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Doctors: Argentine leader needs 1 more week's rest

Monday - 11/11/2013, 5:01pm  ET

FILE - In this Oct. 7, 2013 file photo, Argentina's President Cristina Fernandez arrives to a hospital for surgery in Buenos Aires, Argentina. One month has passed since a blood clot was removed from Fernandez's brain and doctors are expected to give her medical clearance to return to work on Nov. 8, 2013. (AP Photo/DyN, Pablo Molina, File)

MICHAEL WARREN
Associated Press

BUENOS AIRES, Argentina (AP) -- Argentine President Cristina Fernandez needs one more week's rest before she can go back to work after head surgery, doctors announced Monday, recommending that she not resume formal activities before Nov. 18.

That would add up to a six-week absence for the normally loquacious leader, who has vastly increased executive power during her eight years in the presidency, and many Argentines have wondered out loud who has been making decisions in her stead.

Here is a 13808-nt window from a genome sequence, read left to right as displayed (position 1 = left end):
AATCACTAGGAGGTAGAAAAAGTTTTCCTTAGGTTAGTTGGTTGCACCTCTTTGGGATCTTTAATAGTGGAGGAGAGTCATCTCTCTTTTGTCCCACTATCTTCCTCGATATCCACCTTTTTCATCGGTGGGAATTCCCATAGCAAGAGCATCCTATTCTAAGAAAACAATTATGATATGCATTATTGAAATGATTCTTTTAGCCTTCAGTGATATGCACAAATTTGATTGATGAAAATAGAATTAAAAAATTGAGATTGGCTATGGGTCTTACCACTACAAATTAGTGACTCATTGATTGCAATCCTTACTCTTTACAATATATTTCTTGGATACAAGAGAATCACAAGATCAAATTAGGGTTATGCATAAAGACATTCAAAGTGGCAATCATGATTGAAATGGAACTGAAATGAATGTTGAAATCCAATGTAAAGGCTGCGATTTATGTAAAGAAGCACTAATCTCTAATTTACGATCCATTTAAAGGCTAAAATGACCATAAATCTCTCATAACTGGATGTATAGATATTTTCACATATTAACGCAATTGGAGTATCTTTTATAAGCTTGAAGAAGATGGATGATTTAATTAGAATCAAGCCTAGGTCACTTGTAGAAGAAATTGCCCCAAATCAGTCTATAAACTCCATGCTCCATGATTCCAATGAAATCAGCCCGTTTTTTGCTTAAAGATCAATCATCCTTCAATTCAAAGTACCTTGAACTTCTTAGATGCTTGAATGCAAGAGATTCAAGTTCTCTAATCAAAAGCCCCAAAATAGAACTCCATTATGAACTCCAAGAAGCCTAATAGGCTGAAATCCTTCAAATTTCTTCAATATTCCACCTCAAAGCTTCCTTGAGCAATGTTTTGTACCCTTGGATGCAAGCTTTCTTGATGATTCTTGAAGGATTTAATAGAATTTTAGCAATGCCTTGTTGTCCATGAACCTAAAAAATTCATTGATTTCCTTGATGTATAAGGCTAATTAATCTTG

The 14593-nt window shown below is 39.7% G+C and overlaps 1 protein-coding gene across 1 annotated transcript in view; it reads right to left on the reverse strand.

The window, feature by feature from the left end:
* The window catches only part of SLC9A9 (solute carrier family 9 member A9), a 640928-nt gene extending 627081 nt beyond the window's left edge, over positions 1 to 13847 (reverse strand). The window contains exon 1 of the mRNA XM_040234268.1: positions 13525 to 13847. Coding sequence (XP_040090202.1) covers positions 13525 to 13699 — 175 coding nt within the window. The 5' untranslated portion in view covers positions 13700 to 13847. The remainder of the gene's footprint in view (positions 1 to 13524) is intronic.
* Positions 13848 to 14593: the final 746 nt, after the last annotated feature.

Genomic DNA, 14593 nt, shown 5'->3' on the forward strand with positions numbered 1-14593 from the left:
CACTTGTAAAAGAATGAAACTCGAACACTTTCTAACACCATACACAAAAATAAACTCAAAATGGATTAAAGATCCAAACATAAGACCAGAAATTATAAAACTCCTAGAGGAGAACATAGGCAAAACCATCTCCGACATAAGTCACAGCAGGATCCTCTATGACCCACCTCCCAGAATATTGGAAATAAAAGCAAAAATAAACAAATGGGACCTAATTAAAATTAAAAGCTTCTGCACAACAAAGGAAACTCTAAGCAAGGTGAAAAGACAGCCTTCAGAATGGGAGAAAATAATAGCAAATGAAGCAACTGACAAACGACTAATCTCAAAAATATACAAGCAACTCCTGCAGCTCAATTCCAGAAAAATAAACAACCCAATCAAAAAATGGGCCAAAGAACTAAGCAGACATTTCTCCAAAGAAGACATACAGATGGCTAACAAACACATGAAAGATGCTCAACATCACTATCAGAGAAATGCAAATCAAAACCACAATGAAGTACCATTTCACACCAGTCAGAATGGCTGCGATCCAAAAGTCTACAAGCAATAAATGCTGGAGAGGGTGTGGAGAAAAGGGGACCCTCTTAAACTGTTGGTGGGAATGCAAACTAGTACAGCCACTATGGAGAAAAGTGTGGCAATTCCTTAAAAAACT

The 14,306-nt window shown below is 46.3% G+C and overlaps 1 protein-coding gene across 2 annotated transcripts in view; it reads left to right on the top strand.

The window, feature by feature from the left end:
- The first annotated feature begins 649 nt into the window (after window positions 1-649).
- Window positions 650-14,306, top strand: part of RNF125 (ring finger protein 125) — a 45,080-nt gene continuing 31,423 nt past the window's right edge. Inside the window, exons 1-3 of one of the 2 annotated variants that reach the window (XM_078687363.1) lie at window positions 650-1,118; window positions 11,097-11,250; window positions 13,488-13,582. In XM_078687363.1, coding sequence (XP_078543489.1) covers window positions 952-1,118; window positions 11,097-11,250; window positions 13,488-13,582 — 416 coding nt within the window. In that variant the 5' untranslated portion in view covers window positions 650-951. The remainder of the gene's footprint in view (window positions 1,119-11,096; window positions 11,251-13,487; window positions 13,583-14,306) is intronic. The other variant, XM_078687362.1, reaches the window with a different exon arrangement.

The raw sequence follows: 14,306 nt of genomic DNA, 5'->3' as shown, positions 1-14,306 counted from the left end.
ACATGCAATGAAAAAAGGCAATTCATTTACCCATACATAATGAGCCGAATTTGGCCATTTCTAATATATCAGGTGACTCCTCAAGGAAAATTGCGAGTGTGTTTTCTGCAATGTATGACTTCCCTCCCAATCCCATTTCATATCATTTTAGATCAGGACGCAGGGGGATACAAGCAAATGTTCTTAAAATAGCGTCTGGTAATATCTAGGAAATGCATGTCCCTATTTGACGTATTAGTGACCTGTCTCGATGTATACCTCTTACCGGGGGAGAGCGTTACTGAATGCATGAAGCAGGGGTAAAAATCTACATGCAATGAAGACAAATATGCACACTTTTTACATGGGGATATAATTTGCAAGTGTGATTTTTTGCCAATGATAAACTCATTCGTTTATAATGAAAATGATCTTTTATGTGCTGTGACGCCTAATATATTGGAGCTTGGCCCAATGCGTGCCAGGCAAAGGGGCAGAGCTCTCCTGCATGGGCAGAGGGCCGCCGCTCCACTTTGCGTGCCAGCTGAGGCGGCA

The 60-year-old leader has been in total seclusion, following doctors' orders to avoid all stress, since neurosurgeons opened her skull on Oct. 8 to remove blood from burst vessels that had been pressuring her brain.

The doctors' report on Monday was positive, saying she has no major heart trouble other than an occasional blockage on her left side that requires continued monitoring.

Presidential spokesman Alfredo Scoccimarro said that the return date was set by her surgeons at Favaloro hospital but that all future reports on her health will come instead from the presidential medical unit.

Argentines are ill-accustomed to silence from Fernandez, and even her small circle of close advisers has had reduced access to her, sending conflicting messages about how involved she has been with the country's day-to-day affairs.

For a leader who is usually on television nearly every day and capable of sending dozens of Twitter messages at a time, the situation has prompted no end of conspiracy theories about her intentions.

Vice President Amado Boudou, still nominally in charge, has tried to tamp down the speculation.

"Not one day has she left aside her administration," he insisted at a rally Monday. "We're very happy that she's returning. Be strong, Cristina!"


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